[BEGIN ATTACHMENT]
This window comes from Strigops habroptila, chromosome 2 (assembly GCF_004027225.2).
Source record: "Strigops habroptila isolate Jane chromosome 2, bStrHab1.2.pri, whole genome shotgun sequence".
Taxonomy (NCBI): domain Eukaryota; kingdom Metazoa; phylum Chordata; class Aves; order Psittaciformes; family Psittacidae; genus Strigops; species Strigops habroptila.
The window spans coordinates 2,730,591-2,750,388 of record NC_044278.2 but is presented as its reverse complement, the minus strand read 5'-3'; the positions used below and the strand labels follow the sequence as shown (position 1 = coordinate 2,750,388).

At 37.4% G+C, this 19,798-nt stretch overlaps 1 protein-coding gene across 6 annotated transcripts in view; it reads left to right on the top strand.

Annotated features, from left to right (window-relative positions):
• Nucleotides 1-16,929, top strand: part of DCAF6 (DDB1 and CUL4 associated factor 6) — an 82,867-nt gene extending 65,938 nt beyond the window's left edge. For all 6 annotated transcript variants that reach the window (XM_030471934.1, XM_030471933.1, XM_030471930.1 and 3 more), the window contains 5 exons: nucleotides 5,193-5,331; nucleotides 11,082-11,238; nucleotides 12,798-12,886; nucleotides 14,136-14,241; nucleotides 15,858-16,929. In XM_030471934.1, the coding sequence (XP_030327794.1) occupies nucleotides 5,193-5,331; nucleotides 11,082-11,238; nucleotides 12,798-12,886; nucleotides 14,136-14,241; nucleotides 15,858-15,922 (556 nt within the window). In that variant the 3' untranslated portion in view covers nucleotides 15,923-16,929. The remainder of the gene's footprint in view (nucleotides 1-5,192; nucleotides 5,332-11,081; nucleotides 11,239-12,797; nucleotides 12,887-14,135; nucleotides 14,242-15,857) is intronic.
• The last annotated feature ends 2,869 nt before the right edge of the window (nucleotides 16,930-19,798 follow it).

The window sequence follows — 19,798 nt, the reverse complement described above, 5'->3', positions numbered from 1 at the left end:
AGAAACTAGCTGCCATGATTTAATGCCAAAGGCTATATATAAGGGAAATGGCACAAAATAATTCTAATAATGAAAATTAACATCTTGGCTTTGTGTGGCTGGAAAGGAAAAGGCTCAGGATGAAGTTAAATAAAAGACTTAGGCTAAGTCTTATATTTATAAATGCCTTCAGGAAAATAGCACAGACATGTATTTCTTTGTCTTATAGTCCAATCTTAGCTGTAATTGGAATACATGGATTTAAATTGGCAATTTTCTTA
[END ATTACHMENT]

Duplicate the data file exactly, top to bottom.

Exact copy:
This window comes from Strigops habroptila, chromosome 2 (assembly GCF_004027225.2).
Source record: "Strigops habroptila isolate Jane chromosome 2, bStrHab1.2.pri, whole genome shotgun sequence".
Taxonomy (NCBI): domain Eukaryota; kingdom Metazoa; phylum Chordata; class Aves; order Psittaciformes; family Psittacidae; genus Strigops; species Strigops habroptila.
The window spans coordinates 2,730,591-2,750,388 of record NC_044278.2 but is presented as its reverse complement, the minus strand read 5'-3'; the positions used below and the strand labels follow the sequence as shown (position 1 = coordinate 2,750,388).

At 37.4% G+C, this 19,798-nt stretch overlaps 1 protein-coding gene across 6 annotated transcripts in view; it reads left to right on the top strand.

Annotated features, from left to right (window-relative positions):
• Nucleotides 1-16,929, top strand: part of DCAF6 (DDB1 and CUL4 associated factor 6) — an 82,867-nt gene extending 65,938 nt beyond the window's left edge. For all 6 annotated transcript variants that reach the window (XM_030471934.1, XM_030471933.1, XM_030471930.1 and 3 more), the window contains 5 exons: nucleotides 5,193-5,331; nucleotides 11,082-11,238; nucleotides 12,798-12,886; nucleotides 14,136-14,241; nucleotides 15,858-16,929. In XM_030471934.1, the coding sequence (XP_030327794.1) occupies nucleotides 5,193-5,331; nucleotides 11,082-11,238; nucleotides 12,798-12,886; nucleotides 14,136-14,241; nucleotides 15,858-15,922 (556 nt within the window). In that variant the 3' untranslated portion in view covers nucleotides 15,923-16,929. The remainder of the gene's footprint in view (nucleotides 1-5,192; nucleotides 5,332-11,081; nucleotides 11,239-12,797; nucleotides 12,887-14,135; nucleotides 14,242-15,857) is intronic.
• The last annotated feature ends 2,869 nt before the right edge of the window (nucleotides 16,930-19,798 follow it).

The window sequence follows — 19,798 nt, the reverse complement described above, 5'->3', positions numbered from 1 at the left end:
AGAAACTAGCTGCCATGATTTAATGCCAAAGGCTATATATAAGGGAAATGGCACAAAATAATTCTAATAATGAAAATTAACATCTTGGCTTTGTGTGGCTGGAAAGGAAAAGGCTCAGGATGAAGTTAAATAAAAGACTTAGGCTAAGTCTTATATTTATAAATGCCTTCAGGAAAATAGCACAGACATGTATTTCTTTGTCTTATAGTCCAATCTTAGCTGTAATTGGAATACATGGATTTAAATTGGCAATTTTCTTA